The time to act on bullying was yesterday

THIS is an invitation no parent should ever have to send - that the bullies who made their child's life hell attend her funeral service ​to see the "complete devastation"​ they've​ caused.

But the father of 14-year-old 'Dolly' Amy Jayne Everett, who took her own life in Warwick "to escape the evil in this world", is at pains to make a point.

Bullying has to stop.

Tick Everett is right, of course, but the question is how.

Programs, pleas and pledges are clearly not cutting through because Dolly is one of many children for whom life is not a gift but an unbearable burden.

Alarmingly, there has not been a significant reduction in the incidence of youth suicide since the 1990s, according to Kim Borrowdale, deputy chief executive of Suicide Prevention Australia, who identifies a disturbing trend in girls turning to "lethal means" when self-harming.

Cassidy Trevan wrote a powerful letter to her classmates. Picture: Facebook/Cassidy Trevan Source:Facebook
Cassidy Trevan wrote a powerful letter to her classmates. Picture: Facebook/Cassidy Trevan Source:Facebook


These are children, children on the cusp of a future which should offer so much promise and potential.

That's what any parent would wish for the baby they brought into the world and nurtured through the milestones of childhood.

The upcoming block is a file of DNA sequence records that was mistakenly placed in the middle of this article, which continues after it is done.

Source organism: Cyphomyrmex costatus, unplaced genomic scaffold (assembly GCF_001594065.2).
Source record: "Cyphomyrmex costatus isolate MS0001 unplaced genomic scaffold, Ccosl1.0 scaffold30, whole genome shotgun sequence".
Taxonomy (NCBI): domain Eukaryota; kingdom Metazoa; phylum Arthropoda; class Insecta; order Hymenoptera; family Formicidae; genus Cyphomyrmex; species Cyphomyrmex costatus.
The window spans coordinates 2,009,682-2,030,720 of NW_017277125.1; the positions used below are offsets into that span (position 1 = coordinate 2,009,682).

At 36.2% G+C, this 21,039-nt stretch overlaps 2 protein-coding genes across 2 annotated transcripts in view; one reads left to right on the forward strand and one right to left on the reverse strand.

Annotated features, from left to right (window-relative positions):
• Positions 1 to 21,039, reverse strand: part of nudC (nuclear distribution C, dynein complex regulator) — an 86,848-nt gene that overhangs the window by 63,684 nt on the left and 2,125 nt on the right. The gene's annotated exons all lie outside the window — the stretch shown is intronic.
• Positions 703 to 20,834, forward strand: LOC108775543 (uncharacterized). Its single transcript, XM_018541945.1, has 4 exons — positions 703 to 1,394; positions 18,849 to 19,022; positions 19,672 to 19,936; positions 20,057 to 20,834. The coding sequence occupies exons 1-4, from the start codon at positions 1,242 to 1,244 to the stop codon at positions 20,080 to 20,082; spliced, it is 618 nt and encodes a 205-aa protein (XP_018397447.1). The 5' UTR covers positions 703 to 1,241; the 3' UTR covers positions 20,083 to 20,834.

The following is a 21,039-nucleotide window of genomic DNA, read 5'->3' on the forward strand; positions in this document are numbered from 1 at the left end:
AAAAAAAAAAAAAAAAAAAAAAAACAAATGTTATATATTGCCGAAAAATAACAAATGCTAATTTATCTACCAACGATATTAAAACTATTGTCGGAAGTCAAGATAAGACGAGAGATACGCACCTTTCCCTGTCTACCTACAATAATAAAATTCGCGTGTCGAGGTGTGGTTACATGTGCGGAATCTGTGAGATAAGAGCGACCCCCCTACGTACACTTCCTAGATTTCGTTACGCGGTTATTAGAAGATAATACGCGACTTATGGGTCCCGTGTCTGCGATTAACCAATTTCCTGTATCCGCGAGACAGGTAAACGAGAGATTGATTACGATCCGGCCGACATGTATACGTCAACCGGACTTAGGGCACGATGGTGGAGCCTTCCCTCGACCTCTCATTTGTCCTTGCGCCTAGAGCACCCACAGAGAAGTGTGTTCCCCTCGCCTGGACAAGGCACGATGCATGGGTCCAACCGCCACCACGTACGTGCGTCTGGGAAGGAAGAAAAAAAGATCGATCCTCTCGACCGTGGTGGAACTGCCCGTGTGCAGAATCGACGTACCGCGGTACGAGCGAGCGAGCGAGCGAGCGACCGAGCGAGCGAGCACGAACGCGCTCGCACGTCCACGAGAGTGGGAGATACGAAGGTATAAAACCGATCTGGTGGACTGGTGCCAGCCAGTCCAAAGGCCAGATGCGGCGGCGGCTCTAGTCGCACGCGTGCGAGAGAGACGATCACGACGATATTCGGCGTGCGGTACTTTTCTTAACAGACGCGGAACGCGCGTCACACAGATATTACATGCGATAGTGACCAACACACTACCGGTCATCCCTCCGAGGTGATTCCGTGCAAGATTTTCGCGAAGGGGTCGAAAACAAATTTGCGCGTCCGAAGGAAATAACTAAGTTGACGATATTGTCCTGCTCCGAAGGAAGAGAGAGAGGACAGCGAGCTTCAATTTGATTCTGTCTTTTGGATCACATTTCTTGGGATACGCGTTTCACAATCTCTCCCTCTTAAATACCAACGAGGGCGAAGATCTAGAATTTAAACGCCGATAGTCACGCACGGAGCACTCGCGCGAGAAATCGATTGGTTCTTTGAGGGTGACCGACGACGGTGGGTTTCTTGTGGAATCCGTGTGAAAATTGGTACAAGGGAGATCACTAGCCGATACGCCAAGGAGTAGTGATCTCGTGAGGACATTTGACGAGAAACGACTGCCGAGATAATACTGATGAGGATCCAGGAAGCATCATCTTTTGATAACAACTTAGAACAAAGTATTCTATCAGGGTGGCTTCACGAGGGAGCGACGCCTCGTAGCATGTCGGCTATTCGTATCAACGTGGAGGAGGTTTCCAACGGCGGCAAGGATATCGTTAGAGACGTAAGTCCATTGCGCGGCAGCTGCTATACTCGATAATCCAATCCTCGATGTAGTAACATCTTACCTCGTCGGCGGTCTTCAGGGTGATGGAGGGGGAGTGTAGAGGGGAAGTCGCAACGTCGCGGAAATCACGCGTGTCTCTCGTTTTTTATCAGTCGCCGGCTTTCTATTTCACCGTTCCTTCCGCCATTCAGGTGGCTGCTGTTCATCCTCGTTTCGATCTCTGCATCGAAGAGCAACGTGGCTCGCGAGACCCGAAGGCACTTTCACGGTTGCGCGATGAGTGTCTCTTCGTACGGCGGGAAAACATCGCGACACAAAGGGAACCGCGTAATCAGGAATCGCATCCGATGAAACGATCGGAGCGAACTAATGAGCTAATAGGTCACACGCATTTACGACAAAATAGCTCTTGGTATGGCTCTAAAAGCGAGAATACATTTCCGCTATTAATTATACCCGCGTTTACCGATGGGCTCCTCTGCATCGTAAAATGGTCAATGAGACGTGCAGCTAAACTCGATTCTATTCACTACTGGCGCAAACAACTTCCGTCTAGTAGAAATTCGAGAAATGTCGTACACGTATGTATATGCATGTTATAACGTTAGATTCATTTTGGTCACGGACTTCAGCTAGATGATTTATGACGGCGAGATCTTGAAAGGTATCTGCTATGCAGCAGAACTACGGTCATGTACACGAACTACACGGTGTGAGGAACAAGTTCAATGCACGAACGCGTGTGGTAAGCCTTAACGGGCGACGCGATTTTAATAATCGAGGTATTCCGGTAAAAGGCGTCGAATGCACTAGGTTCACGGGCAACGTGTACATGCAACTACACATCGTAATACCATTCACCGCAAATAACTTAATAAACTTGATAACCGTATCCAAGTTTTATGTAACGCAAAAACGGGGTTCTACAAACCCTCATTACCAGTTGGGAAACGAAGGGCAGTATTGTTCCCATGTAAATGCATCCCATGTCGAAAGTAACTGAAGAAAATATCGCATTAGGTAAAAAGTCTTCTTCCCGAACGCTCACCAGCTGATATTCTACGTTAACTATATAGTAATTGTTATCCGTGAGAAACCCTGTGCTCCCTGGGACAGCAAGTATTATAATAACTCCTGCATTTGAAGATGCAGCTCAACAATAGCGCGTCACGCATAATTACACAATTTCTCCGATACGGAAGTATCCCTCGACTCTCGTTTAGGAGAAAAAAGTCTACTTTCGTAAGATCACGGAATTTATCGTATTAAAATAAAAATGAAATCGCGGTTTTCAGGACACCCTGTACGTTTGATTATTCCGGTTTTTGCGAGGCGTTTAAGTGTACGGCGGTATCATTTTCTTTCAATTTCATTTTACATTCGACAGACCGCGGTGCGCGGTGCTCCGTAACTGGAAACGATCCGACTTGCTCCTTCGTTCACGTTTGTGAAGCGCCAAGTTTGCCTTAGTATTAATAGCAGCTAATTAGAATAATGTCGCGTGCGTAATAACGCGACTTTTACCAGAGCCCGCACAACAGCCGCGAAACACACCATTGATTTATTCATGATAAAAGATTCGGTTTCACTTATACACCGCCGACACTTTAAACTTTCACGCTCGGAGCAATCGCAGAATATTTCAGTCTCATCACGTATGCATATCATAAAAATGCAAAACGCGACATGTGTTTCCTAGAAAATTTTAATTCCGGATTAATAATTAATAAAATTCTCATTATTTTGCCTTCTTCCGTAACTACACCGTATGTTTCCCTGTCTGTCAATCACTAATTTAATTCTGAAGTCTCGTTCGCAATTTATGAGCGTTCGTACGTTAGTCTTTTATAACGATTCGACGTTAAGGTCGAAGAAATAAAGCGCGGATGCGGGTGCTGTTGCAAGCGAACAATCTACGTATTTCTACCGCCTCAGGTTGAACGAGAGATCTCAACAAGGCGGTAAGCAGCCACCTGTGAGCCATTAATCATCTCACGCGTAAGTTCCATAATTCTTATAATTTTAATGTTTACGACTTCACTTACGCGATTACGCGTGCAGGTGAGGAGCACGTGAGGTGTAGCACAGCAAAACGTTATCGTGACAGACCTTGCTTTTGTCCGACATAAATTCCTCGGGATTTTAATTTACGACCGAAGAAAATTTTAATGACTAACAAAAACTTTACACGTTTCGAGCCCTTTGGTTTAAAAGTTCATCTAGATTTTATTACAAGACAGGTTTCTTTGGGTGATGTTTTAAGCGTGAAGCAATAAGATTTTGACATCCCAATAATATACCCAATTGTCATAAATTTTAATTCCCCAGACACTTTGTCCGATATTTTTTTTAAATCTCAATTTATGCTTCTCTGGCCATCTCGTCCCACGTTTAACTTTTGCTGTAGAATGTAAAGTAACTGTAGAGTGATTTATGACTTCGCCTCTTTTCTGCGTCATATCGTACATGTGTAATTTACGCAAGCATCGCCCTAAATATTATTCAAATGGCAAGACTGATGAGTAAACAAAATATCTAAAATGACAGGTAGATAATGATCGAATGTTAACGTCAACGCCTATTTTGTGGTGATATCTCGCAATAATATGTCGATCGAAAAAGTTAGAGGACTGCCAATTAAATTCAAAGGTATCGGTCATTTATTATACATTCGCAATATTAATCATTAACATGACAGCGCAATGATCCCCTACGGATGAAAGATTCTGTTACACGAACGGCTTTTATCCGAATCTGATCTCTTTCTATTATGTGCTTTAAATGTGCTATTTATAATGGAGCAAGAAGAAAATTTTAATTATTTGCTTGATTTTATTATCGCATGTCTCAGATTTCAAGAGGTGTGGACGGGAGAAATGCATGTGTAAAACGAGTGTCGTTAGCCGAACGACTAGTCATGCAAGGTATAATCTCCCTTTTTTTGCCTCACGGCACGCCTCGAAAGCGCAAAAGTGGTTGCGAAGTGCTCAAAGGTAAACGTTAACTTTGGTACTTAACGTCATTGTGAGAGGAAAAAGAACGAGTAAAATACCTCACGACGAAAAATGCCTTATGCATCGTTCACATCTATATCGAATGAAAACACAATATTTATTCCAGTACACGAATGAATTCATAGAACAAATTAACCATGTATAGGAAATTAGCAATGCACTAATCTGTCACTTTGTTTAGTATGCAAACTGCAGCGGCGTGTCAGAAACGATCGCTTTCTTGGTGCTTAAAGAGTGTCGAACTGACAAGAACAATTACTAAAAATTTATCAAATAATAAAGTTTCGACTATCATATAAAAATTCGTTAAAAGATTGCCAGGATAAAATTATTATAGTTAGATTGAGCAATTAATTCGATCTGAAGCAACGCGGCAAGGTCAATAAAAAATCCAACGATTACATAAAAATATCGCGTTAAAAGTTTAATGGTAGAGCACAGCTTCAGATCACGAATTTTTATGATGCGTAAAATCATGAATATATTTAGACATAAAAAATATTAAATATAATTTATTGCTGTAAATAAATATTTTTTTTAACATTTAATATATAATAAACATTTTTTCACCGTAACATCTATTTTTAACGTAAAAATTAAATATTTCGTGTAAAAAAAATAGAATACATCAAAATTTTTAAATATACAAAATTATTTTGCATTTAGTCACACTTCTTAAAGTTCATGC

The notion that this precious life might one day be snuffed out seems impossible. Ludicrous even.

Yet these tragedies are real and all too common.

Brisbane boy Tyrone Unsworth took his life after homophobic bullying in November 2016. He was 13.

Year 7 student Tyrone Unsworth who took his own life in 2016.
Year 7 student Tyrone Unsworth who took his own life in 2016.

In December 2015 Melbourne girl Cassidy Trevan suicided, two years after being allegedly gang-raped in a malicious set-up by girls who had tormented her for years. She was 15.

As a community we can rage at this social scourge, but we need governments to invest more wisely in tackling it and help parents and educators in raising children who are considerate, kind and acutely aware of the consequences of their actions.

For example, why are excellent programs such as KidsMatter - which has the mantra "cool to be kind" - only implemented in select schools? As it stands today, a meagre 104 Australian schools (88 of them in Queensland) have successfully completed the course requirements.

If it takes attending the funeral of a victimised child to make bullies wake up, then by all means send out the funeral invitations.

But the severity of this crisis demands that so much more be done. The time to act was yesterday.

Lifeline Australia 131114

Kids Helpline 1800 55 1800

Beyond Blue 1300 22 4636



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